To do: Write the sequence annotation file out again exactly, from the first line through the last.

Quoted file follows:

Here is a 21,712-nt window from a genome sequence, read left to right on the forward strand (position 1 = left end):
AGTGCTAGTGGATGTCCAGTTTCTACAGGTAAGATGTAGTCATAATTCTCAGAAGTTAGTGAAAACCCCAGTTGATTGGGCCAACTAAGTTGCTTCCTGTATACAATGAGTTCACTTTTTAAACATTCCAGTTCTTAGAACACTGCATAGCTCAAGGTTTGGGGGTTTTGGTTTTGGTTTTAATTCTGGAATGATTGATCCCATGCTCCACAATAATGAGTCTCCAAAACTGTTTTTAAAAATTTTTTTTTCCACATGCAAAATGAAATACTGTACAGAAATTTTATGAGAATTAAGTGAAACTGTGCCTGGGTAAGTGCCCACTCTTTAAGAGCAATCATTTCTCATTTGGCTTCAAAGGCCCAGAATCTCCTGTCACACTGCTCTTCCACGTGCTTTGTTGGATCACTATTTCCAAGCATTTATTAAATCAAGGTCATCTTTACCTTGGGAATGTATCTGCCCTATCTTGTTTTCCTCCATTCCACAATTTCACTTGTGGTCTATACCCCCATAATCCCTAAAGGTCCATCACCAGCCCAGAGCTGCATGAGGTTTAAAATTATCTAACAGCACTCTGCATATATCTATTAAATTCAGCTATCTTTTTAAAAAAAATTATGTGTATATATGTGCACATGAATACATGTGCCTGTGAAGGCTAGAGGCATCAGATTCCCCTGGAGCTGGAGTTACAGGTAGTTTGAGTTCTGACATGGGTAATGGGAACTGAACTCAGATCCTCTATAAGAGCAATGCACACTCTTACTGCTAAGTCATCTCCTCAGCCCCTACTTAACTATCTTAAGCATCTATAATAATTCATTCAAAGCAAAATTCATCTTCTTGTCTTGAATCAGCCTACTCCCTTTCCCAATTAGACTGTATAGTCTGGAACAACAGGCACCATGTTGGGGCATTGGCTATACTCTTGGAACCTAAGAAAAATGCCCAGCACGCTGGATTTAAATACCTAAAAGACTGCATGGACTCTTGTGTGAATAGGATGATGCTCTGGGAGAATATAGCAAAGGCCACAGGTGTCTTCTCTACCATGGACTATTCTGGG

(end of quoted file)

Here is a 21,712-nt window from a genome sequence, read left to right on the forward strand (position 1 = left end):
AGTGCTAGTGGATGTCCAGTTTCTACAGGTAAGATGTAGTCATAATTCTCAGAAGTTAGTGAAAACCCCAGTTGATTGGGCCAACTAAGTTGCTTCCTGTATACAATGAGTTCACTTTTTAAACATTCCAGTTCTTAGAACACTGCATAGCTCAAGGTTTGGGGGTTTTGGTTTTGGTTTTAATTCTGGAATGATTGATCCCATGCTCCACAATAATGAGTCTCCAAAACTGTTTTTAAAAATTTTTTTTTCCACATGCAAAATGAAATACTGTACAGAAATTTTATGAGAATTAAGTGAAACTGTGCCTGGGTAAGTGCCCACTCTTTAAGAGCAATCATTTCTCATTTGGCTTCAAAGGCCCAGAATCTCCTGTCACACTGCTCTTCCACGTGCTTTGTTGGATCACTATTTCCAAGCATTTATTAAATCAAGGTCATCTTTACCTTGGGAATGTATCTGCCCTATCTTGTTTTCCTCCATTCCACAATTTCACTTGTGGTCTATACCCCCATAATCCCTAAAGGTCCATCACCAGCCCAGAGCTGCATGAGGTTTAAAATTATCTAACAGCACTCTGCATATATCTATTAAATTCAGCTATCTTTTTAAAAAAAATTATGTGTATATATGTGCACATGAATACATGTGCCTGTGAAGGCTAGAGGCATCAGATTCCCCTGGAGCTGGAGTTACAGGTAGTTTGAGTTCTGACATGGGTAATGGGAACTGAACTCAGATCCTCTATAAGAGCAATGCACACTCTTACTGCTAAGTCATCTCCTCAGCCCCTACTTAACTATCTTAAGCATCTATAATAATTCATTCAAAGCAAAATTCATCTTCTTGTCTTGAATCAGCCTACTCCCTTTCCCAATTAGACTGTATAGTCTGGAACAACAGGCACCATGTTGGGGCATTGGCTATACTCTTGGAACCTAAGAAAAATGCCCAGCACGCTGGATTTAAATACCTAAAAGACTGCATGGACTCTTGTGTGAATAGGATGATGCTCTGGGAGAATATAGCAAAGGCCACAGGTGTCTTCTCTACCATGGACTATTCTGGG